Sittenfeld will be paid his $65,000 salary while temporarily suspended.
“This has been a very difficult time, ensuring false accusations, inaccurate stories and having some folks not be willing to wait to get the complete and accurate facts is painful for me and those around me.
All I have ever tried and wanted to do is my very best for my hometown. I also realize the way I can best get back to you is to deal with this situation head-on, which is why today I am voluntarily agreeing to temporarily step aside from my seat on city council so I can aggressively pursue clearing my name. And after achieving justice then immediately resume my seat on city council and my service to our city. I am grateful for your continued support and remain in your service.”
We're going to fight these false allegations, show my innocence, and when we do, I can't wait to get back to work for our city. pic.twitter.com/feAUiTlPPy
— P.G. Sittenfeld (@PGSittenfeld) December 7, 2020
It will now be up to Hamilton County Probate Court Judge Ralph “Ted” Winkler, a Republican, to name a temporary replacement for Sittenfeld, who is a Democrat.
The Hamilton County Democrat Party issued a statement saying they’re disappointed in how Sittenfeld handled his decision to step down.
Sittenfeld could have resigned, meaning the fellow Democrats on Council would have gotten to pick his replacement – a person who would certainly would have been a Democrat. Winkler does not have to choose a Democrat, meaning the Democrats would lose a seat on the nine-member council.
“While P.G. Sittenfeld deserves the chance to respond to the charges brought against him, we are extremely disappointed he accepted a suspension rather than resigning,” read the statement issued by party chair Gwen McFarlin. “As a result of his unfortunate decision, his fellow Democrats on Cincinnati City Council cannot name his replacement who will serve many months of his remaining term.”
Sittenfeld is one of three Cincinnati councilmembers arrested and accused of pay-to-play schemes this year and the second member of council to accept a state suspension, which bars them from working, but allows them to collect their salary.
Councilwoman Tamaya Dennard, a Democrat, was convicted of honest services wire fraud this summer and was sentenced to spend 18 months in prison, a sentence that hasn’t started yet.
She resigned after being arrested, which allowed a fellow council member to appoint her replacement, as called for in the city charter.
The city charter does not address what happens in the event an elected official is arrested or convicted on charges of corruption, something that would directly affect their ability to do their job. But state law allows for the suspension of an elected official in the event of an arrest, a process that must be initiated by the attorney general or county prosecutor.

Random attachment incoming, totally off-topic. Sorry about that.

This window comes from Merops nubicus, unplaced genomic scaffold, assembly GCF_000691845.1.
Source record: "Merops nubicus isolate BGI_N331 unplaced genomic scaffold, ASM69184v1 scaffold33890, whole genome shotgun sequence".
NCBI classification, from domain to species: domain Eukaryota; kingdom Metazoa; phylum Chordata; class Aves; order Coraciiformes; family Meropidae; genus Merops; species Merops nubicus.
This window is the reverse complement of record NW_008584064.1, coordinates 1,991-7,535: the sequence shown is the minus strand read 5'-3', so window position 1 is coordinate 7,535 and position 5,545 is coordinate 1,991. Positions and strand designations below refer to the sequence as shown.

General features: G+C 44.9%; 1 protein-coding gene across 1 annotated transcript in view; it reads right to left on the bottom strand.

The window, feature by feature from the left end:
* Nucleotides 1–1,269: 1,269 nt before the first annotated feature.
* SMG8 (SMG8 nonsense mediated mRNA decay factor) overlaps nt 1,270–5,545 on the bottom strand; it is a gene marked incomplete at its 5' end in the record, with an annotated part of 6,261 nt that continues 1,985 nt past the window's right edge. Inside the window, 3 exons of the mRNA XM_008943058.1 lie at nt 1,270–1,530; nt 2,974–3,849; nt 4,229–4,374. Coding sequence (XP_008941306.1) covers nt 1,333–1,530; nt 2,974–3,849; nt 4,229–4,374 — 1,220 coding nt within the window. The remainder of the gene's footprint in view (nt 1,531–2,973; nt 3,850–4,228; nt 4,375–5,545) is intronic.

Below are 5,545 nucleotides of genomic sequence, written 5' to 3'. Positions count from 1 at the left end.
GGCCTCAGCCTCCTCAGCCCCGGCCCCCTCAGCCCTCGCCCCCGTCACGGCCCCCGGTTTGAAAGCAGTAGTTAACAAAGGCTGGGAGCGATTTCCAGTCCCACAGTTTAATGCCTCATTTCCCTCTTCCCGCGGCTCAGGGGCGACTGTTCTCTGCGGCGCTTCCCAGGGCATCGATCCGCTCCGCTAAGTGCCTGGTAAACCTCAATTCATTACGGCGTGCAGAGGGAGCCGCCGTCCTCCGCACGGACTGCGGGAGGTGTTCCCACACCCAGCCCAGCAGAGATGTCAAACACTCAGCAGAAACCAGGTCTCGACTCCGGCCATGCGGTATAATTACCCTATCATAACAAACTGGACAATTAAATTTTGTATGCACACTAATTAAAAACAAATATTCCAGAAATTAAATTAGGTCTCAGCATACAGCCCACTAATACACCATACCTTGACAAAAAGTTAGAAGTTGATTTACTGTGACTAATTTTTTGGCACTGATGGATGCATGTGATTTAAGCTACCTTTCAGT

Councilman Jeff Pastor, a Republican, was arrested on Nov, 11 on bribery-related charges, but did not immediately resign. As a result, Yost filed paperwork to suspend Pastor, which Pastor agreed to. That set in motion a process for Winkler to choose a temporary replacement for Pastor as the court case proceeds. That selection, made Nov. 30, was Steve Goodin, a Cincinnati attorney, who is a Republican.
In both the case of Sittenfeld and Pastor, if they’re convicted, city officials can seek repayment of the councilmember’s salaries.
The charges against Sittenfeld, outlined in an indictment unsealed shortly after his arrest, accuse him of orchestrating a scheme to funnel money from developers into a political action committee (PAC) that he secretly controlled. According to the indictment, the developers were actually undercover FBI agents who handed Sittenfeld checks totaling $40,000 on three different occasions in 2018 and 2019.
The indictment states Sittenfeld solicited the money in exchange for his support of a plan to develop the former Convention Place Mall at 435 Elm St., which Cincinnati developer Chinedum Ndukwe, a former Bengals player, sought to develop as a hotel and office complex with sports betting.
Hamilton County Republican Party Chairman Alex Triantafilou posted on Twitter himself, saying: “Mr. Sittenfeld, like Mr. Pastor, made the right choice today. While every citizen is entitled to the due process afforded them in a criminal court, continuing to serve on City Council with charges as these unwise. We must continue to move restoring faith in city government.”